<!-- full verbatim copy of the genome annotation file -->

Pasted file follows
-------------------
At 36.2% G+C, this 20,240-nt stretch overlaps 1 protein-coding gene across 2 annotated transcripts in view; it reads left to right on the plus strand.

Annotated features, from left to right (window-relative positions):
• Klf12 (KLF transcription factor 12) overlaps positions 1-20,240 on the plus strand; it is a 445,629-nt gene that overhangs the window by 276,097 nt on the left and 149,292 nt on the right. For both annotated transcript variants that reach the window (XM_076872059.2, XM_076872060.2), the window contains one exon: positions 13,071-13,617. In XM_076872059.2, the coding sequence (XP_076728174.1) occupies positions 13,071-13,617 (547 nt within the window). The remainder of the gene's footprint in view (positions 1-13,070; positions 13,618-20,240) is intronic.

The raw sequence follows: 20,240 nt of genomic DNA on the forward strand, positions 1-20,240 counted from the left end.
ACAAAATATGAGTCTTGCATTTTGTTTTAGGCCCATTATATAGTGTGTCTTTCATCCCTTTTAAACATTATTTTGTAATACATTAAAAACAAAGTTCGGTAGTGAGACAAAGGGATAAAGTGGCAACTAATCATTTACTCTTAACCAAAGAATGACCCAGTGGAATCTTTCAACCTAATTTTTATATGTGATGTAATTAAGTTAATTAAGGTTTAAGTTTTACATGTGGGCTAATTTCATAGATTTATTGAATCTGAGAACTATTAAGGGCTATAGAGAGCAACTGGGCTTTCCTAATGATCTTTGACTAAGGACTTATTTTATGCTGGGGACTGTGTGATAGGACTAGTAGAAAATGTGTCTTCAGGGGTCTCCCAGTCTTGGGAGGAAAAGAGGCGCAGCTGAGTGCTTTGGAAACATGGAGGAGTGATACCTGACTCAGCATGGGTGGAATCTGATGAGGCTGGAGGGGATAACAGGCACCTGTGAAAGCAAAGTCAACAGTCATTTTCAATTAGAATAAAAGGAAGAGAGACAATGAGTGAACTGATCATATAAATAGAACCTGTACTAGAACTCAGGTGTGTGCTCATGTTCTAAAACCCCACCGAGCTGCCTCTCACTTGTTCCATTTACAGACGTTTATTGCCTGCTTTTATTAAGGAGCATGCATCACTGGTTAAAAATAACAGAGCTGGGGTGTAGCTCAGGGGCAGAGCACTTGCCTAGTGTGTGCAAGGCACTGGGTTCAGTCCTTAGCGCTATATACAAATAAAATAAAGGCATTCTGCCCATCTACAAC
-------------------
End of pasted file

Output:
At 36.2% G+C, this 20,240-nt stretch overlaps 1 protein-coding gene across 2 annotated transcripts in view; it reads left to right on the plus strand.

Annotated features, from left to right (window-relative positions):
• Klf12 (KLF transcription factor 12) overlaps positions 1-20,240 on the plus strand; it is a 445,629-nt gene that overhangs the window by 276,097 nt on the left and 149,292 nt on the right. For both annotated transcript variants that reach the window (XM_076872059.2, XM_076872060.2), the window contains one exon: positions 13,071-13,617. In XM_076872059.2, the coding sequence (XP_076728174.1) occupies positions 13,071-13,617 (547 nt within the window). The remainder of the gene's footprint in view (positions 1-13,070; positions 13,618-20,240) is intronic.

The raw sequence follows: 20,240 nt of genomic DNA on the forward strand, positions 1-20,240 counted from the left end.
ACAAAATATGAGTCTTGCATTTTGTTTTAGGCCCATTATATAGTGTGTCTTTCATCCCTTTTAAACATTATTTTGTAATACATTAAAAACAAAGTTCGGTAGTGAGACAAAGGGATAAAGTGGCAACTAATCATTTACTCTTAACCAAAGAATGACCCAGTGGAATCTTTCAACCTAATTTTTATATGTGATGTAATTAAGTTAATTAAGGTTTAAGTTTTACATGTGGGCTAATTTCATAGATTTATTGAATCTGAGAACTATTAAGGGCTATAGAGAGCAACTGGGCTTTCCTAATGATCTTTGACTAAGGACTTATTTTATGCTGGGGACTGTGTGATAGGACTAGTAGAAAATGTGTCTTCAGGGGTCTCCCAGTCTTGGGAGGAAAAGAGGCGCAGCTGAGTGCTTTGGAAACATGGAGGAGTGATACCTGACTCAGCATGGGTGGAATCTGATGAGGCTGGAGGGGATAACAGGCACCTGTGAAAGCAAAGTCAACAGTCATTTTCAATTAGAATAAAAGGAAGAGAGACAATGAGTGAACTGATCATATAAATAGAACCTGTACTAGAACTCAGGTGTGTGCTCATGTTCTAAAACCCCACCGAGCTGCCTCTCACTTGTTCCATTTACAGACGTTTATTGCCTGCTTTTATTAAGGAGCATGCATCACTGGTTAAAAATAACAGAGCTGGGGTGTAGCTCAGGGGCAGAGCACTTGCCTAGTGTGTGCAAGGCACTGGGTTCAGTCCTTAGCGCTATATACAAATAAAATAAAGGCATTCTGCCCATCTACAAC